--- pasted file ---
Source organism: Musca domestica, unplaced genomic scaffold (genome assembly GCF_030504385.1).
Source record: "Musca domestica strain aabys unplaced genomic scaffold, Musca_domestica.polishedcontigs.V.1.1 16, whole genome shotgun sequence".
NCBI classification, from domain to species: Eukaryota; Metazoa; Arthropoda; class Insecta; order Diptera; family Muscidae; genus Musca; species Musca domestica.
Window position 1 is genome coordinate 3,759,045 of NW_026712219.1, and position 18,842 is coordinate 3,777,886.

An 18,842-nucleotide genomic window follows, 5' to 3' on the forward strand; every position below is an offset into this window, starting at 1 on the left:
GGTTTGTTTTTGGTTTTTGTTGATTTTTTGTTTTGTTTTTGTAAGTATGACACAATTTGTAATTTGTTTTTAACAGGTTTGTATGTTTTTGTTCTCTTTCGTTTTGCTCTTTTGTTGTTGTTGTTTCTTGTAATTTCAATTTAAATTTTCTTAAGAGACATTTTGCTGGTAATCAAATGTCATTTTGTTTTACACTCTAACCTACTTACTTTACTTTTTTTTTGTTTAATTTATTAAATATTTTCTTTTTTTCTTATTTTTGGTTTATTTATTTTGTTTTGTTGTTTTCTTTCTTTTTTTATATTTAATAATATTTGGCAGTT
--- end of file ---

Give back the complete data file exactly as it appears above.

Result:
Source organism: Musca domestica, unplaced genomic scaffold (genome assembly GCF_030504385.1).
Source record: "Musca domestica strain aabys unplaced genomic scaffold, Musca_domestica.polishedcontigs.V.1.1 16, whole genome shotgun sequence".
NCBI classification, from domain to species: Eukaryota; Metazoa; Arthropoda; class Insecta; order Diptera; family Muscidae; genus Musca; species Musca domestica.
Window position 1 is genome coordinate 3,759,045 of NW_026712219.1, and position 18,842 is coordinate 3,777,886.

An 18,842-nucleotide genomic window follows, 5' to 3' on the forward strand; every position below is an offset into this window, starting at 1 on the left:
GGTTTGTTTTTGGTTTTTGTTGATTTTTTGTTTTGTTTTTGTAAGTATGACACAATTTGTAATTTGTTTTTAACAGGTTTGTATGTTTTTGTTCTCTTTCGTTTTGCTCTTTTGTTGTTGTTGTTTCTTGTAATTTCAATTTAAATTTTCTTAAGAGACATTTTGCTGGTAATCAAATGTCATTTTGTTTTACACTCTAACCTACTTACTTTACTTTTTTTTTGTTTAATTTATTAAATATTTTCTTTTTTTCTTATTTTTGGTTTATTTATTTTGTTTTGTTGTTTTCTTTCTTTTTTTATATTTAATAATATTTGGCAGTT